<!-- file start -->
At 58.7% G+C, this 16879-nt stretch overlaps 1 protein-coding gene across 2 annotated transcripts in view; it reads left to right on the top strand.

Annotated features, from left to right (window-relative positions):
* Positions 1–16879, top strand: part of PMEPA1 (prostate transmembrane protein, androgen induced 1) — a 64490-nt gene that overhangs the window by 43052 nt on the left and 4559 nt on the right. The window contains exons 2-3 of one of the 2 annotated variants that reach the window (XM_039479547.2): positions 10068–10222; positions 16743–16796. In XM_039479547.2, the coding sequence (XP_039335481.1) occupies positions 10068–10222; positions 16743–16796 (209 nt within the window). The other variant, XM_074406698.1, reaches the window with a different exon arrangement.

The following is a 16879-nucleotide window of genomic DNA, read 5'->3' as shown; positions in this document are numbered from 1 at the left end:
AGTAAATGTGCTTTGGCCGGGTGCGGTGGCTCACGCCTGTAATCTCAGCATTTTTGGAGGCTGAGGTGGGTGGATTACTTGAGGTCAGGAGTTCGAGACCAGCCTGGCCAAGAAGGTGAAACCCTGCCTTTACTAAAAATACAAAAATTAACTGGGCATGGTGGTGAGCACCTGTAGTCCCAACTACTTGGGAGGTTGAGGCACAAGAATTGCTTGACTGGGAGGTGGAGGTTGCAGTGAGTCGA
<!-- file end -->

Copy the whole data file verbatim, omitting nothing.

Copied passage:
At 58.7% G+C, this 16879-nt stretch overlaps 1 protein-coding gene across 2 annotated transcripts in view; it reads left to right on the top strand.

Annotated features, from left to right (window-relative positions):
* Positions 1–16879, top strand: part of PMEPA1 (prostate transmembrane protein, androgen induced 1) — a 64490-nt gene that overhangs the window by 43052 nt on the left and 4559 nt on the right. The window contains exons 2-3 of one of the 2 annotated variants that reach the window (XM_039479547.2): positions 10068–10222; positions 16743–16796. In XM_039479547.2, the coding sequence (XP_039335481.1) occupies positions 10068–10222; positions 16743–16796 (209 nt within the window). The other variant, XM_074406698.1, reaches the window with a different exon arrangement.

The following is a 16879-nucleotide window of genomic DNA, read 5'->3' as shown; positions in this document are numbered from 1 at the left end:
AGTAAATGTGCTTTGGCCGGGTGCGGTGGCTCACGCCTGTAATCTCAGCATTTTTGGAGGCTGAGGTGGGTGGATTACTTGAGGTCAGGAGTTCGAGACCAGCCTGGCCAAGAAGGTGAAACCCTGCCTTTACTAAAAATACAAAAATTAACTGGGCATGGTGGTGAGCACCTGTAGTCCCAACTACTTGGGAGGTTGAGGCACAAGAATTGCTTGACTGGGAGGTGGAGGTTGCAGTGAGTCGA